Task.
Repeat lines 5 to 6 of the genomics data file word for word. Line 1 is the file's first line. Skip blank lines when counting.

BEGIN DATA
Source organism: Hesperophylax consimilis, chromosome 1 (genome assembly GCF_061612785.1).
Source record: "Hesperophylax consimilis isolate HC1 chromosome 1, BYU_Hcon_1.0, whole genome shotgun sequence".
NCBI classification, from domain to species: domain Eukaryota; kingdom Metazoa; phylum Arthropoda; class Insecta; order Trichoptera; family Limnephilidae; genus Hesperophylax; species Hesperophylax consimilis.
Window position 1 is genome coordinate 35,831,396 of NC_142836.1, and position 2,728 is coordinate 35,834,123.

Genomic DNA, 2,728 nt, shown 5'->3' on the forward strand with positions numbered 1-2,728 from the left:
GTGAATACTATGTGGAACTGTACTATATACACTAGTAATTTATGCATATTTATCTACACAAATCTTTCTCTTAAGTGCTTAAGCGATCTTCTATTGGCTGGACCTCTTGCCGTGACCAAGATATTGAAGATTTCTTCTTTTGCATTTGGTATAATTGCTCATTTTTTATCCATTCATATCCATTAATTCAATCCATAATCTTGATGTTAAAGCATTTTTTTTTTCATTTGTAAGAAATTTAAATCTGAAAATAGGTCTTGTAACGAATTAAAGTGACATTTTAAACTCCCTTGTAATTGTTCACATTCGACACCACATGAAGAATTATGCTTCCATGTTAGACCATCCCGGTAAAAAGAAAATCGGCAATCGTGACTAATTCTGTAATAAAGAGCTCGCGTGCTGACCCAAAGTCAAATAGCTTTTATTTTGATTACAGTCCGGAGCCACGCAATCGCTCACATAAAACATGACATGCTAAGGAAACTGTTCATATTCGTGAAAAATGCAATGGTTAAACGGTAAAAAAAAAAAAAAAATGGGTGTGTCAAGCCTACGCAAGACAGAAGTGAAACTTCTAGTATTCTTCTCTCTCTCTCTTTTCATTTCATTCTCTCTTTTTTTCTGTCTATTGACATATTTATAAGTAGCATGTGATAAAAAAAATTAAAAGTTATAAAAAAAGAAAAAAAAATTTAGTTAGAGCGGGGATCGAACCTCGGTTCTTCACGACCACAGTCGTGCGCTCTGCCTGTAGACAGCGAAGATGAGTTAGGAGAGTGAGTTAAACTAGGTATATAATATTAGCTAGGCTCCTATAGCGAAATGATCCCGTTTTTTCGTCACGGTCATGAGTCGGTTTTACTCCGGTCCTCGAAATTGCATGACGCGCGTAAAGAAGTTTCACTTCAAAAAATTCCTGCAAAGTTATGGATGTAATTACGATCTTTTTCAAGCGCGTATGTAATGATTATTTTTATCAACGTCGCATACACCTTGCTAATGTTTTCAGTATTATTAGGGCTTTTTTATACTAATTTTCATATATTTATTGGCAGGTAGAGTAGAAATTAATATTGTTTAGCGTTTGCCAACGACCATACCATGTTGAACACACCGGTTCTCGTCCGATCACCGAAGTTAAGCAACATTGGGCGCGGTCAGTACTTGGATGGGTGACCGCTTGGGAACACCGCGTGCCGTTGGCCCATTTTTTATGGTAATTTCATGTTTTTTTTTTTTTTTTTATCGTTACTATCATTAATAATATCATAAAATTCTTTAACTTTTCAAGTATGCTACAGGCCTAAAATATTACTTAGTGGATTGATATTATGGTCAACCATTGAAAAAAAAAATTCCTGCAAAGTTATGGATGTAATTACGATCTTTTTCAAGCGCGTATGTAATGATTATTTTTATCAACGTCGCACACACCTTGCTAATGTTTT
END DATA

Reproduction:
Genomic DNA, 2,728 nt, shown 5'->3' on the forward strand with positions numbered 1-2,728 from the left:
GTGAATACTATGTGGAACTGTACTATATACACTAGTAATTTATGCATATTTATCTACACAAATCTTTCTCTTAAGTGCTTAAGCGATCTTCTATTGGCTGGACCTCTTGCCGTGACCAAGATATTGAAGATTTCTTCTTTTGCATTTGGTATAATTGCTCATTTTTTATCCATTCATATCCATTAATTCAATCCATAATCTTGATGTTAAAGCATTTTTTTTTTCATTTGTAAGAAATTTAAATCTGAAAATAGGTCTTGTAACGAATTAAAGTGACATTTTAAACTCCCTTGTAATTGTTCACATTCGACACCACATGAAGAATTATGCTTCCATGTTAGACCATCCCGGTAAAAAGAAAATCGGCAATCGTGACTAATTCTGTAATAAAGAGCTCGCGTGCTGACCCAAAGTCAAATAGCTTTTATTTTGATTACAGTCCGGAGCCACGCAATCGCTCACATAAAACATGACATGCTAAGGAAACTGTTCATATTCGTGAAAAATGCAATGGTTAAACGGTAAAAAAAAAAAAAAAATGGGTGTGTCAAGCCTACGCAAGACAGAAGTGAAACTTCTAGTATTCTTCTCTCTCTCTCTTTTCATTTCATTCTCTCTTTTTTTCTGTCTATTGACATATTTATAAGTAGCATGTGATAAAAAAAATTAAAAGTTATAAAAAAAGAAAAAAAAATTTAGTTAGAGCGGGGATCGAACCTCGGTTCTTCACGACCACAGTCGTGCGCTCTGCCTGTAGACAGCGAAGATGAGTTAGGAGAGTGAGTTAAACTAGGTATATAATATTAGCTAGGCTCCTATAGCGAAATGATCCCGTTTTTTCGTCACGGTCATGAGTCGGTTTTACTCCGGTCCTCGAAATTGCATGACGCGCGTAAAGAAGTTTCACTTCAAAAAATTCCTGCAAAGTTATGGATGTAATTACGATCTTTTTCAAGCGCGTATGTAATGATTATTTTTATCAACGTCGCATACACCTTGCTAATGTTTTCAGTATTATTAGGGCTTTTTTATACTAATTTTCATATATTTATTGGCAGGTAGAGTAGAAATTAATATTGTTTAGCGTTTGCCAACGACCATACCATGTTGAACACACCGGTTCTCGTCCGATCACCGAAGTTAAGCAACATTGGGCGCGGTCAGTACTTGGATGGGTGACCGCTTGGGAACACCGCGTGCCGTTGGCCCATTTTTTATGGTAATTTCATGTTTTTTTTTTTTTTTTTATCGTTACTATCATTAATAATATCATAAAATTCTTTAACTTTTCAAGTATGCTACAGGCCTAAAATATTACTTAGTGGATTGATATTATGGTCAACCATTGAAAAAAAAAATTCCTGCAAAGTTATGGATGTAATTACGATCTTTTTCAAGCGCGTATGTAATGATTATTTTTATCAACGTCGCACACACCTTGCTAATGTTTT